Coty launches court bid to monitor online sales of luxury goods

Coty launches court bid to monitor online sales of luxury goods

Coty has launched a court case in Frankfurt in a case that, if won, could allow luxury brand owners to decide which outlets can sell their products online.

The case comes as brand owners continue to seek legislation that allows them to determine who sells their products, in a move said to protect the exclusivity of luxury brands such as Calvin Klein and Chloe.

Following the submission of the case, the Frankfurt court has sought guidance from the European Court of Justice (ECJ), with many online retailers saying the possible outcome could harm small to medium businesses.

The dispute was focused on German retailer Parfumerie Akzente, which sells Coty products on an Amazon marketplace against the company’s wishes. Coty has stated the challenge is about ‘preserving the image and quality of its products’ as opposed to imposing a ban on the trade.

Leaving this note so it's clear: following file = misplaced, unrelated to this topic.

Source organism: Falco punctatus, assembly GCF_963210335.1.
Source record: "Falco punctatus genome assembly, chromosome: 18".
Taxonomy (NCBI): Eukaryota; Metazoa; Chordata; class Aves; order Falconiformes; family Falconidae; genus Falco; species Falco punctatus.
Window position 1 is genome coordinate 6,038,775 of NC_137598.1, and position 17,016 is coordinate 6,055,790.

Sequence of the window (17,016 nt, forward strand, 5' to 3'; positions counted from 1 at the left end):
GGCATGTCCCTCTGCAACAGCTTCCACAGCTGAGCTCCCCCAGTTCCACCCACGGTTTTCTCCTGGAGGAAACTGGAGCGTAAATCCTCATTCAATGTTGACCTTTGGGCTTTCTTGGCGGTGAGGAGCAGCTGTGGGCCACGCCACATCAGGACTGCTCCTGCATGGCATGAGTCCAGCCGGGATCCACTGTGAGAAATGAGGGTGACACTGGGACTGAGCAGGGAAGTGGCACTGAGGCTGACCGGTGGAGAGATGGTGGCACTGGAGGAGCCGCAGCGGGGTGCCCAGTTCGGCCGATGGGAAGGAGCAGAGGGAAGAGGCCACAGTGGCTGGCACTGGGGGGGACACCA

Coty’s lawyer Andreas Lubberger told the court, “In Germany, we have a saying a picture is worth a thousand words, in this case a name is worth a thousand words.”

However, Parfumerie Akzente’s lawyer Oliver Spieker challenged this, telling the judges, “If you are talking about a well-known marketplace which sells products to consumers, then you need proper considerations to ban it.
“Amazon and eBay already sell well-known brands, do these brands have more to lose than Coty? L’Oréal for example has a platform on Amazon.”

The case has come under stronger scrutiny due to the European Commission pushing for more cross-border online sales to boost growth and jobs and catch up with the US and Asia, according to the BBC. Indeed, the outcome will have a strong significance for luxury goods on marketplaces such as Amazon, with luxury brands also looking to control counterfeit goods online.

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